The Ghosts of Past Drafts: Rewriting A Manuscript

“BITCH GET BACK DOWN THERE.”: St. Michael exorcising demons with the help of of his pretty floral bonnet.

Rewriting is harder than people think. I mean, you have the story down, in one form or another. You have the characters. Now it’s just a matter of taking out the bits that don’t work and replacing them with ones that do. Easy-peasy, right?

Imagine I’m pressing the world’s largest error buzzer right now.

See, it would be easy if the pieces you don’t want were happy to go away. If they would die, quietly and peacefully somewhere out of the way, like a gerbil that crawled into the wall and was never seen again.

But they don’t. They want to live. So they claw and scramble and pester, trying to get back into the story.

This is a problem I call the Haunting. Old drafts can haunt your current one, trying to warp it back to a mirror of themselves, flaws and all. 

Most of the problem is pure authorial laziness. Cutting and pasting without really—and I mean really—examining whether that scene works? Then get your bell, book, and candle, lads, because you’re going to have to exorcise something out of it in the future. 

Rewriting is like fighting the old draft for control. 

I was trying to rewrite a scene. A pivotal one, one that had been in the story since its very conception, when it was but a story fetus. I was fine with how it started and ended in the original, but the bits in the middle didn’t work with the changes I’d made. This will be easy, I thought. After all, the end points are the same. It’s just a matter of joining them up in a new way. Simple.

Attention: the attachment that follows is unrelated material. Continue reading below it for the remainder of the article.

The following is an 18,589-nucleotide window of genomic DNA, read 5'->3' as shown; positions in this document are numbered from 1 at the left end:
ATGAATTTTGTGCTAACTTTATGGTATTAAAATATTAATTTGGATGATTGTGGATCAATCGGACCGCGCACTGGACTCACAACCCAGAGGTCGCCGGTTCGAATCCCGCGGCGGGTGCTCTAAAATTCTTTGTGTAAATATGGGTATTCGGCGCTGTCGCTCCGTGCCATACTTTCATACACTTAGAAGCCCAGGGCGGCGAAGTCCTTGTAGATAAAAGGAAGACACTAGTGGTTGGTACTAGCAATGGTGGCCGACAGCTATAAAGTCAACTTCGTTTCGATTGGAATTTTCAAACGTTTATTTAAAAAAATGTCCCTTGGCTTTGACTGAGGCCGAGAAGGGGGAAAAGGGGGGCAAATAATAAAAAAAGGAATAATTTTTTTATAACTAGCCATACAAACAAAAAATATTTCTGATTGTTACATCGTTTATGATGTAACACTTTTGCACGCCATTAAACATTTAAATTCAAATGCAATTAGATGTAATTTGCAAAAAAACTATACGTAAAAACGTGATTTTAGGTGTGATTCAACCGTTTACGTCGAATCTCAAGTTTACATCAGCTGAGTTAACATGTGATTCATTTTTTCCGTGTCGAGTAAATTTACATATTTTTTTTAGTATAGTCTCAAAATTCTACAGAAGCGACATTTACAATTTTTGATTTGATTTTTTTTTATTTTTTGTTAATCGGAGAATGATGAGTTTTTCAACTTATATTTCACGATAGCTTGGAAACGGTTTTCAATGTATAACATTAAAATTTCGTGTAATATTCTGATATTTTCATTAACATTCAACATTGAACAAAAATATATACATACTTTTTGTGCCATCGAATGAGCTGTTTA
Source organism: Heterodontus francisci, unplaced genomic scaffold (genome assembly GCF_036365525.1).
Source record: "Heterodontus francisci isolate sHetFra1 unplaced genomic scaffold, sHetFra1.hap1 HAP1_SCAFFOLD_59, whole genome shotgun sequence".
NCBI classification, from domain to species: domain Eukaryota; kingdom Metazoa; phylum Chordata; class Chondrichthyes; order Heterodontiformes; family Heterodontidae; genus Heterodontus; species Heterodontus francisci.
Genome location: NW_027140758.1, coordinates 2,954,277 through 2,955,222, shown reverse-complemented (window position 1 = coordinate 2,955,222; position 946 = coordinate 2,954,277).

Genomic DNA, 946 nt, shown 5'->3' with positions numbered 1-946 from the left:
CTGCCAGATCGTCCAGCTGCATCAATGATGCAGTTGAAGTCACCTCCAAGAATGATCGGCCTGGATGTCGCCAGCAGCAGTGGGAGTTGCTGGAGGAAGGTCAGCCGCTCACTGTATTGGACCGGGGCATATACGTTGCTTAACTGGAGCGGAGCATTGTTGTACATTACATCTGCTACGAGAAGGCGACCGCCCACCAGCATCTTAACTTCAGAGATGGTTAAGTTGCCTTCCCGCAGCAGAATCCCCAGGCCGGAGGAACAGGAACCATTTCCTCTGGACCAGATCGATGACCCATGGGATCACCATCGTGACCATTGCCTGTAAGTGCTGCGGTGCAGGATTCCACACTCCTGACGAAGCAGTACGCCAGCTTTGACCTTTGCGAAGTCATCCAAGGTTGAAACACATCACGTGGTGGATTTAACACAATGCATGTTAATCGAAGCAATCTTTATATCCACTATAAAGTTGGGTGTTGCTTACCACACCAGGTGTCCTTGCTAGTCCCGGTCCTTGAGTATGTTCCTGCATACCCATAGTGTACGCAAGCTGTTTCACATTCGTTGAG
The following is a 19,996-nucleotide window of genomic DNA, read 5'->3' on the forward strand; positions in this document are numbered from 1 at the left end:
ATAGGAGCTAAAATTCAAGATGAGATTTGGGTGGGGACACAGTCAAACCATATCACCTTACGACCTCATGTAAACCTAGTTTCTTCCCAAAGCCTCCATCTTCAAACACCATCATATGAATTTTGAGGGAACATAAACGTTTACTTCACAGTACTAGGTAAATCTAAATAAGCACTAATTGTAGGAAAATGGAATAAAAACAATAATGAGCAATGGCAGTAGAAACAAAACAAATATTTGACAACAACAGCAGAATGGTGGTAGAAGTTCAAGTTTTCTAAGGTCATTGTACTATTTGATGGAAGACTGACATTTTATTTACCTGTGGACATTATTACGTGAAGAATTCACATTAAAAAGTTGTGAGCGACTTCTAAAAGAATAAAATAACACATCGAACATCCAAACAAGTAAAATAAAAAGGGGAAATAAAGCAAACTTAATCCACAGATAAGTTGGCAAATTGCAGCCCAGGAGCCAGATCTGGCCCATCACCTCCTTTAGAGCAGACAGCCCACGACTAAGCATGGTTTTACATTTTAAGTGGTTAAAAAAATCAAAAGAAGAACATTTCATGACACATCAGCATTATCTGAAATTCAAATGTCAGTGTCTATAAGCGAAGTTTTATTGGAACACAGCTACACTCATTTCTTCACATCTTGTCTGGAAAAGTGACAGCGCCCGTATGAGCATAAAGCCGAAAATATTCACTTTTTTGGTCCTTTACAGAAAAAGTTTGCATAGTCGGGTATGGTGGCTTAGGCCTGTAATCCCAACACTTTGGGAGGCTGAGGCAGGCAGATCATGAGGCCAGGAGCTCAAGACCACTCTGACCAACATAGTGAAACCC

But every time I tried to rewrite it, the old scene wanted to intrude. Dialogue that I liked tried to work itself in, despite the fact that none of those characters were present any more. A fight kept trying to go a certain way when it had to go differently. Even setting details kept creeping in. The ghosts of those old drafts were doing their damnedest to hang on. 

When I realized what the problem was, I closed all other windows, including the old drafts I was working from, opened a new document, set my computer to block all incoming notifications, and started rewriting that scene again. With nothing to refer back to, it went easier. Not easy, mind you. I still had to claw for every sentence. But at the end of that day, I had a scene that was no longer haunted. 

A note for those of you embarking on the journey that is the rewrite: watch out for ghosts. Because they’ll drag you back every chance they get. 

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